Reflections on Conflict

Conflict, whether intrapersonal, interpersonal, intrasocietal or international keeps us stuck in the past and in a state of continuous tension and agitation that mitigates against creativity and our expressing the best that is in us.

Being against the emotional and physical destructiveness of conflict does not mean ignoring the wrongness within ourselves or others or within certain situations it means being oriented to fixing the problem rather than the blame.

In the Bhagavad-gītā we find an excellent description of the mental agitation that we feel when we are in conflict or preparing for conflict. Here the warrior Arjuna is arguing against ‘fratricidal war’ and talks about the evils attendant upon that, about the consequences of conflict:

Kṛṣṇa drove the horses forward and the fine chariot moved into the center of the field. Kṛṣṇa smiled. “Just behold, O Arjuna, all the Kurus assembled here.” Arjuna looked across the field. Kṛṣṇa could understand Arjuna’s mind. The long-awaited time for war had arrived–a terrible fratricidal war. There was now no turning back. Suddenly seeing the horror of it before him, Arjuna gazed at his relatives and friends arrayed across from him–men who were like fathers, brothers, sons and grandsons, as well as teachers, uncles, friends, in-laws and well-wishers.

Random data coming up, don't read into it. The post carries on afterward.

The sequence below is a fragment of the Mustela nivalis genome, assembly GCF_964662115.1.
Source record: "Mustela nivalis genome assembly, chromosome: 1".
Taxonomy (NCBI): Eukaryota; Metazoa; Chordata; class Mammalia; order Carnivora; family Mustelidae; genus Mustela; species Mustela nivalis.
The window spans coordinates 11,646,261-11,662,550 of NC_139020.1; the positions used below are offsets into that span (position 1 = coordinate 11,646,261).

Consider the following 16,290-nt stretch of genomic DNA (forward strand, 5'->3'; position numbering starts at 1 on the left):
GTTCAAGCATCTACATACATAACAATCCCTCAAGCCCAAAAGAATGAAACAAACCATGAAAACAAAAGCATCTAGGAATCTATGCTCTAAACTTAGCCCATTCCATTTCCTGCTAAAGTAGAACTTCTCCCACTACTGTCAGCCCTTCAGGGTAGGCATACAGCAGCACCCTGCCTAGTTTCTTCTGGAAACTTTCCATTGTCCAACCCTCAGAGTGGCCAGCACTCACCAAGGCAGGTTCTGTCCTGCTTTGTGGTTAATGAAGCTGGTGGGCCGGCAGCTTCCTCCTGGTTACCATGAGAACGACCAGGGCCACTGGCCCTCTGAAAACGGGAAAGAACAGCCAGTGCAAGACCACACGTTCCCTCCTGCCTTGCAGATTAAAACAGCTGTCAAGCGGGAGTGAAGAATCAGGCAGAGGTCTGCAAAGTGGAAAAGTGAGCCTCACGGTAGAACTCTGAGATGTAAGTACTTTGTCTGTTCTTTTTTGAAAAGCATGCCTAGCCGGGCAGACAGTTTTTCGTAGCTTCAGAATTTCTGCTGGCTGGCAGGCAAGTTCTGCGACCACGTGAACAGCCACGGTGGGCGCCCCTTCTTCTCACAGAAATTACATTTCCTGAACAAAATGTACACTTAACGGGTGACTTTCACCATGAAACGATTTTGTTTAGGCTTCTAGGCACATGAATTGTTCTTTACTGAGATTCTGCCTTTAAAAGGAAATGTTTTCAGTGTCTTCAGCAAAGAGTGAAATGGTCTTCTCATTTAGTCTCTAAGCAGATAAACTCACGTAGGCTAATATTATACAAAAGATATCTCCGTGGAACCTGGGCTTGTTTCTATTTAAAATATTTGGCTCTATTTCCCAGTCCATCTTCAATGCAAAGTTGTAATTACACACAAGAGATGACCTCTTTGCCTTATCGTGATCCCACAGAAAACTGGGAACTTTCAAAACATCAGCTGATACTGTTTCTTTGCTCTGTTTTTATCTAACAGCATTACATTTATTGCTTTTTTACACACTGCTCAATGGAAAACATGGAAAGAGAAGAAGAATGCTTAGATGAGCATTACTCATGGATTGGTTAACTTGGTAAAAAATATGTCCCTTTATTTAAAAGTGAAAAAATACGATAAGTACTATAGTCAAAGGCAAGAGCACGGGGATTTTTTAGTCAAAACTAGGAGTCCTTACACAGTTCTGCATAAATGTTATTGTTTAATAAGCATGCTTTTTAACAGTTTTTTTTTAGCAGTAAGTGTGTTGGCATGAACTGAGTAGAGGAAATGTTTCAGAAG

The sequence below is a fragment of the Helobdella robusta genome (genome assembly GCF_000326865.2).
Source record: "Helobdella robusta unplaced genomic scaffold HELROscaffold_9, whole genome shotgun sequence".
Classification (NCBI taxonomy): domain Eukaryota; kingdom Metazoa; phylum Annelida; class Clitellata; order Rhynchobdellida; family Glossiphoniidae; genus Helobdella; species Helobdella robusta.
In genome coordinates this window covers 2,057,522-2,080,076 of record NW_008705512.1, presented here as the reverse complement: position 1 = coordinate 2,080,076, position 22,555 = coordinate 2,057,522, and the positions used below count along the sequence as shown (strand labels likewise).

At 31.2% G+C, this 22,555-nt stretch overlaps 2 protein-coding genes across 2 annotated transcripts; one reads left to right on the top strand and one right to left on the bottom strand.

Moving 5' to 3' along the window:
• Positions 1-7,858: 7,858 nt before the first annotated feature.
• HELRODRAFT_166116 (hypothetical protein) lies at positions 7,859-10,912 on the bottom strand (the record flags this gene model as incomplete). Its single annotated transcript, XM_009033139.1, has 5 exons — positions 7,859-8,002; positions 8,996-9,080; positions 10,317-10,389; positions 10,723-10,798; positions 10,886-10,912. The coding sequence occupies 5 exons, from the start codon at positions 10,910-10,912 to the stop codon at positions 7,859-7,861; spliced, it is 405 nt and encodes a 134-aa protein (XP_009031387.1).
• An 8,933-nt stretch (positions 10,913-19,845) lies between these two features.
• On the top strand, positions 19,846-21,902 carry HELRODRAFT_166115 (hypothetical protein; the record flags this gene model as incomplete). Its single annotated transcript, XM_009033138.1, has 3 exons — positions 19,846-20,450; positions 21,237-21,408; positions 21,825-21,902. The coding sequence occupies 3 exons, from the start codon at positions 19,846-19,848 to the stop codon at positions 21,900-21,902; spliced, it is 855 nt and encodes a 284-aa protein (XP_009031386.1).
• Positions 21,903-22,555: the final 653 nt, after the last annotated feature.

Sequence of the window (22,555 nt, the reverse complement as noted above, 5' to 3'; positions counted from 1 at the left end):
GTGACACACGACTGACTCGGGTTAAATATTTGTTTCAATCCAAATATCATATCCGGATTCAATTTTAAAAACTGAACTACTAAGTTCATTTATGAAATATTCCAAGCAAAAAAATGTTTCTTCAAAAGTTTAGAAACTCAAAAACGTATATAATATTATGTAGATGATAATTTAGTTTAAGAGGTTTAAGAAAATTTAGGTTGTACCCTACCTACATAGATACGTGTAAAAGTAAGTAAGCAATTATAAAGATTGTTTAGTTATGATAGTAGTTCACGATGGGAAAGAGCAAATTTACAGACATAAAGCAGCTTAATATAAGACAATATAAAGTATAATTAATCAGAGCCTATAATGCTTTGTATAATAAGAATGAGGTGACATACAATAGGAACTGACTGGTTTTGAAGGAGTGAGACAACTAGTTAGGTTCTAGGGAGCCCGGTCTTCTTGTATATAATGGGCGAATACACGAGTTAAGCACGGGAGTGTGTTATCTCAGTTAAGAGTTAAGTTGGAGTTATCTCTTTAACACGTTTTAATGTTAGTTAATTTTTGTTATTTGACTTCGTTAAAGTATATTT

Arjuna was overwhelmed with compassion. How could he possibly have looked forward to killing his own kinsmen and friends? He felt weak, and addressed Kṛṣṇa in a trembling voice. “My dear Lord, seeing my friends and relatives before me in a fighting spirit, I feel my limbs quivering and my mouth drying up.”